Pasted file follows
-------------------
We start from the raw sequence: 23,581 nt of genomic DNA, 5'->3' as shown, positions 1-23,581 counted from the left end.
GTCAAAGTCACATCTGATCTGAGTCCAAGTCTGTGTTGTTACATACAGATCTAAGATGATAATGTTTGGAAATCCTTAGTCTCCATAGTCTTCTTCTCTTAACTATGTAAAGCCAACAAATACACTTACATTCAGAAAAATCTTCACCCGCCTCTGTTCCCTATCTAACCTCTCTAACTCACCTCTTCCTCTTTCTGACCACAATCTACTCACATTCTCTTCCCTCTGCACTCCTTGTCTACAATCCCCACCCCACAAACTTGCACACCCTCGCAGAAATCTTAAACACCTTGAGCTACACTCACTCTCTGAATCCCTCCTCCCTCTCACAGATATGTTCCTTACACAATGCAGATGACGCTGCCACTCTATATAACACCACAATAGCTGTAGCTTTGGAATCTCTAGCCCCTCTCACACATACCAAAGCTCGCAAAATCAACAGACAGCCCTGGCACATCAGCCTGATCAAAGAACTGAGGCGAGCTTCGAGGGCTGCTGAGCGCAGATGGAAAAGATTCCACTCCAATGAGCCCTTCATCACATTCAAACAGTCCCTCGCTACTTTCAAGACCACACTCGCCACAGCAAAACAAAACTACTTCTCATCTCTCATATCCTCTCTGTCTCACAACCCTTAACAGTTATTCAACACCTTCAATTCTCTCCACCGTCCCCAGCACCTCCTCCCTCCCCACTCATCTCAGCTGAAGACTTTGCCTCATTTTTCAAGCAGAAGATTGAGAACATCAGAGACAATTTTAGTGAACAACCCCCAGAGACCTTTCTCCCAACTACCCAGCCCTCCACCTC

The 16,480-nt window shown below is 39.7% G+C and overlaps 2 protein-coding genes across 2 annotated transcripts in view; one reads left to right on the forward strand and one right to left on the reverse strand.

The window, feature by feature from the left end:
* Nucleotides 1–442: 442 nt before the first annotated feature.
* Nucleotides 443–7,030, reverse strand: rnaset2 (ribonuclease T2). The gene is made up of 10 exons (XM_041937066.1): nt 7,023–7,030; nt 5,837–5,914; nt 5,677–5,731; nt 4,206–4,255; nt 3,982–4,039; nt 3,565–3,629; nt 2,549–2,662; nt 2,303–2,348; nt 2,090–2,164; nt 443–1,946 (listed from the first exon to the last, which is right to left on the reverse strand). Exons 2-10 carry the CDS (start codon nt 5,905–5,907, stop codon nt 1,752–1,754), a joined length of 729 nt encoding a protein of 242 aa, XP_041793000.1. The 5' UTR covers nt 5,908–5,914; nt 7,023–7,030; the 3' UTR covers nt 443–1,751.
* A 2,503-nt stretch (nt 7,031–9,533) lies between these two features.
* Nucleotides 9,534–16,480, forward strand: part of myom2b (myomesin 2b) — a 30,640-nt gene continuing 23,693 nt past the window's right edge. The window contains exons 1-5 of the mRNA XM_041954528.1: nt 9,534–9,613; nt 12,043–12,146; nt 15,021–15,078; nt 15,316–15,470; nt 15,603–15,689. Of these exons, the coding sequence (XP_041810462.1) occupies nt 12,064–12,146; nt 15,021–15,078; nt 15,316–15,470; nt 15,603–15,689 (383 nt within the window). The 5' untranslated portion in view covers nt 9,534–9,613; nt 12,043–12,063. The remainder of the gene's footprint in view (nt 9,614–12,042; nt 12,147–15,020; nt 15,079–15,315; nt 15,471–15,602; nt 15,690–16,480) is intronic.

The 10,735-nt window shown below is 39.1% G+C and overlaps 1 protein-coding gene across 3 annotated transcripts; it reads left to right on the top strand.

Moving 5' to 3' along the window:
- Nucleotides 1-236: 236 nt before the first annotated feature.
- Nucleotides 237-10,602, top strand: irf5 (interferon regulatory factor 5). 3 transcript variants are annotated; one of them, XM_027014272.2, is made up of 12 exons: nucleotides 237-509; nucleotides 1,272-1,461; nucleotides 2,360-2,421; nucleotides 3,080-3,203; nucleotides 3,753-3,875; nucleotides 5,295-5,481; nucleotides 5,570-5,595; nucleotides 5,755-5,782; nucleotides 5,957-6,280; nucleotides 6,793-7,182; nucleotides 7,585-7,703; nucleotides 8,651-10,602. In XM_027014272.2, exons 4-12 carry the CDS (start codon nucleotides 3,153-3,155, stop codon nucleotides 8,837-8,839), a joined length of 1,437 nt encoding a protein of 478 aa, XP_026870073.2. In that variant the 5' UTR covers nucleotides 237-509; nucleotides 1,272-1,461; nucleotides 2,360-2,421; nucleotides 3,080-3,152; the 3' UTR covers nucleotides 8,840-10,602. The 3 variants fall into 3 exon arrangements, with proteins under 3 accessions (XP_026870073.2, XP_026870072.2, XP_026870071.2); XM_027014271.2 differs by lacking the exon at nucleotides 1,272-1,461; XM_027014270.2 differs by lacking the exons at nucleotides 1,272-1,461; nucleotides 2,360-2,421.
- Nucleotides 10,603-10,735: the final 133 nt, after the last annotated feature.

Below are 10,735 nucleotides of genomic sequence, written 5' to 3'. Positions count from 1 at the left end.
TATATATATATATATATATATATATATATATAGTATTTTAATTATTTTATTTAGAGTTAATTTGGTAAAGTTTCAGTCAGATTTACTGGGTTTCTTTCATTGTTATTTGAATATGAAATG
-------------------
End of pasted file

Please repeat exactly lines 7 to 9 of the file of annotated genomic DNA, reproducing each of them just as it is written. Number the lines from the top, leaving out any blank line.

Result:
* A 2,503-nt stretch (nt 7,031–9,533) lies between these two features.
* Nucleotides 9,534–16,480, forward strand: part of myom2b (myomesin 2b) — a 30,640-nt gene continuing 23,693 nt past the window's right edge. The window contains exons 1-5 of the mRNA XM_041954528.1: nt 9,534–9,613; nt 12,043–12,146; nt 15,021–15,078; nt 15,316–15,470; nt 15,603–15,689. Of these exons, the coding sequence (XP_041810462.1) occupies nt 12,064–12,146; nt 15,021–15,078; nt 15,316–15,470; nt 15,603–15,689 (383 nt within the window). The 5' untranslated portion in view covers nt 9,534–9,613; nt 12,043–12,063. The remainder of the gene's footprint in view (nt 9,614–12,042; nt 12,147–15,020; nt 15,079–15,315; nt 15,471–15,602; nt 15,690–16,480) is intronic.

The 10,735-nt window shown below is 39.1% G+C and overlaps 1 protein-coding gene across 3 annotated transcripts; it reads left to right on the top strand.